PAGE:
In her new documentary, Drawn Together: Comics, Diversity and Stereotypes, Harleen Singh introduces viewers to three comics creators who use their artwork to push back against bigotry and stereotypes. Keith Knight uses his platform as a syndicated comic writer to address racial injustice and police brutality, including the Black Lives Matter movement. As Sikh Captain America, Vishavjit Singh pairs the iconic cape and shield with his everyday turban and beard. And Eileen Alden confronts gendered stereotypes with strong female characters who aren’t interested in playing damsels in distress. TT Associate Editor Julia Delacroix recently sat down with the filmmaker to discuss the power of comics.
Why did you choose comics?
We all grew up around comics, right? Comics are this universal medium for entertainment, and it spans generations, religions, cultures, borders—you call it—anything. Everybody connects with comics. ... The characters that are featured in comics have become like this core part of our culture. We probably sometimes don’t know our neighbors, but we know who Superman or Spider-Man is. ... But, more importantly, I wanted to make a film on a subject like stereotyping and bullying and racism. Now, if a serious subject like this is told in a sort of a lecturing tone, then it doesn’t go well with people. So I wanted to find a medium that connects with a broader audience. Universally, there are three or four mediums [that almost anyone can connect with]. One is music. One is sports. And the other is comics, which connect universally with people.
“Are You a Superhero?” is a short clip from Drawn Together available through Kaur films.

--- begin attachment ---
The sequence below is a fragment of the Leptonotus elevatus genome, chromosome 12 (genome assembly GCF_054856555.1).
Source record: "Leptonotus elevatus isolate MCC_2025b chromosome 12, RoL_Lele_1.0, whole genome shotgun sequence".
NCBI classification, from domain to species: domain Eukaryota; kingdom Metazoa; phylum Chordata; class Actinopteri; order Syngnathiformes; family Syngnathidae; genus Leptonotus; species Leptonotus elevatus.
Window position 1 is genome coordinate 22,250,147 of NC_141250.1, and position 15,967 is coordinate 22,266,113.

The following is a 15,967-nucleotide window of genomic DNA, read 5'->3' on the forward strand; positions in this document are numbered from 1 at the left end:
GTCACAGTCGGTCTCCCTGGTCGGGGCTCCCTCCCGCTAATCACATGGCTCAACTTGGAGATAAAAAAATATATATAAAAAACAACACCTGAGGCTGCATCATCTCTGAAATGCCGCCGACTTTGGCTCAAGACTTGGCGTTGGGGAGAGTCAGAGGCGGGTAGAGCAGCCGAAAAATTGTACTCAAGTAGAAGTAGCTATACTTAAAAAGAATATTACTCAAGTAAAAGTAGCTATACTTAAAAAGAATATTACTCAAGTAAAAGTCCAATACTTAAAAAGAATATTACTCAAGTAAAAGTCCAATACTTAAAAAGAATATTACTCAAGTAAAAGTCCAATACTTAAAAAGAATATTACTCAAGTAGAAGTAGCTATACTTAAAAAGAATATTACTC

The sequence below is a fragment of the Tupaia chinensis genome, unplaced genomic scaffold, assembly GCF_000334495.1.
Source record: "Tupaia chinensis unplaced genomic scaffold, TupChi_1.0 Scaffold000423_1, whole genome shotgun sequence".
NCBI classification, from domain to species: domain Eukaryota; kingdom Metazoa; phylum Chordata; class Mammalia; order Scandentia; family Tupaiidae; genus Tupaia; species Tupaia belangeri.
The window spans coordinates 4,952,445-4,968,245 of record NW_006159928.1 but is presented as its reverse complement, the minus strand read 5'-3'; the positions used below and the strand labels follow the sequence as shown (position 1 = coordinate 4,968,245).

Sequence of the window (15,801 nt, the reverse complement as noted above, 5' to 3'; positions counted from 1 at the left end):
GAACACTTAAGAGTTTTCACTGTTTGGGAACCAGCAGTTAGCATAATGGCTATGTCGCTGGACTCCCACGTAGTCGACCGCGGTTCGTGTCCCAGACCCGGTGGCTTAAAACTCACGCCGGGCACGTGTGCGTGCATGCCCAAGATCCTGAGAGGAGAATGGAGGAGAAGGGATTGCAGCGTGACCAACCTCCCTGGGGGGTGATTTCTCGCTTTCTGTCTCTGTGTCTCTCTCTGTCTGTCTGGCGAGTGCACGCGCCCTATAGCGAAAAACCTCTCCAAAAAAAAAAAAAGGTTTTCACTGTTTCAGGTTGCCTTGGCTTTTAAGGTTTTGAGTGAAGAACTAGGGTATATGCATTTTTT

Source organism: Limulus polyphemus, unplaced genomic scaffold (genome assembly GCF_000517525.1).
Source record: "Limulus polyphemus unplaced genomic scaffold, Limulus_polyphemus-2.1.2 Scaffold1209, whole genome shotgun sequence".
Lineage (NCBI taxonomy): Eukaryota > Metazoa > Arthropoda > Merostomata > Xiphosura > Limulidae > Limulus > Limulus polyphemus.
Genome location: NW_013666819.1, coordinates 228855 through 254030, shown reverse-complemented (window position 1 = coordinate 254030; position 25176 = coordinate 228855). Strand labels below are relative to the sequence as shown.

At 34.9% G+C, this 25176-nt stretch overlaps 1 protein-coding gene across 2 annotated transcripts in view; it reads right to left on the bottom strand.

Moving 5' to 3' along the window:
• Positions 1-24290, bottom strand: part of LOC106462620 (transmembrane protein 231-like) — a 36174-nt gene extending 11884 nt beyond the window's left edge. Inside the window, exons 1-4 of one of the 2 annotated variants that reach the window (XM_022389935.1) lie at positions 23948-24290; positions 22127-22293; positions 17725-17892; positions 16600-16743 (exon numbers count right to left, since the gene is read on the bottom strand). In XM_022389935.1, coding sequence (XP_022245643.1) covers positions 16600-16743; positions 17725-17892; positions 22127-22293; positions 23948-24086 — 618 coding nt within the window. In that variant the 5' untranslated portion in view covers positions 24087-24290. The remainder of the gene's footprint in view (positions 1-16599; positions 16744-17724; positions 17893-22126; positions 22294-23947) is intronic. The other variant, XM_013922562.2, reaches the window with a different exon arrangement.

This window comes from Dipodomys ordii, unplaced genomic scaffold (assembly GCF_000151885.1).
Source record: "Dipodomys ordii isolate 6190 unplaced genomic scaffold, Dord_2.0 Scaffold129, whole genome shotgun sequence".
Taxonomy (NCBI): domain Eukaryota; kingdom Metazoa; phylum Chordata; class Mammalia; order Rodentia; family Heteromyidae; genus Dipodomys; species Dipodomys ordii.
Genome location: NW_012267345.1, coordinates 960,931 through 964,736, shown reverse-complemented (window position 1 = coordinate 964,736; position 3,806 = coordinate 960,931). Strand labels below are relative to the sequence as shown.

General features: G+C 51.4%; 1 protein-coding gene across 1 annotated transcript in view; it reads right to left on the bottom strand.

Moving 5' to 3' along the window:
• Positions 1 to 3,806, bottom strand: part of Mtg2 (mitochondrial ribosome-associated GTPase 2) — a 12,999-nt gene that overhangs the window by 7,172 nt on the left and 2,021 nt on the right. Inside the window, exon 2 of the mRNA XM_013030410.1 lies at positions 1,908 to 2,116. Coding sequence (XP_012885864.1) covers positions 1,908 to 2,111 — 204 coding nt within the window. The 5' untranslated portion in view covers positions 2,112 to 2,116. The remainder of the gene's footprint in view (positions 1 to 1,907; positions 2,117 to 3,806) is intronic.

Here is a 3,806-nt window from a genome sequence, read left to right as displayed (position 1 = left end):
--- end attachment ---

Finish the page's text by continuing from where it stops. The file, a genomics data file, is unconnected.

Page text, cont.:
How did you choose these artists to profile in your film?
So, I think, for me the subject came first: racism, bullying, stereotyping. ... And once it was clear that comics was the medium that I want to go along with, it took about six months to research different comic artists, different people who write editorial cartoons. ... And what was interesting was that these three people—Eileen, Vish and Keith—are very different in age, their appearance, their background, upbringing ... the kind of stereotypes that they faced were very different. But there was this really great thread of commonality that was very interesting. That they were all using comics and cartoons to challenge the labels that were put on them.
What did you learn over the course of making this film that you wish you'd known before?
When I started this concept, I was a fan of comics and I liked them, but I did not understand the power that they actually have. The extent of influence that they have over people from all kinds of backgrounds was just fascinating. ... You know, usually as adults we keep our guards up, but if [an idea is shared] through cartoons and comics, we do not have those guarded reactions. And that was fascinating.
When I went to San Diego Comic-Con, when we shot there, we spoke to so many people. Eyes were lit up with every single reaction that we got. ... I mean, there were people who were coming there for like 27 years. They were bringing their children and grandchildren. We went and showcased [Drawn Together] to people from different backgrounds to get their reaction. ... And, across the board, the kind of reactions that we got, we were like, Wow.
What do you wish people understood about using comics to fight for change?
One of the bigger things that we realized was a lot of people think that racism and bigotry need a lot of machinery around to tackle these challenges. But, in our case, through the film, we show that there are people who are [fighting inequity] with deceptively simple yet powerful tools. Change can happen with just drawing something or changing a costume.
Doing all these focus groups, we realized that [when people] see a story on screen, it changed their perception. A simple story told effectively can change perception.
Delacroix is the associate editor for Teaching Tolerance.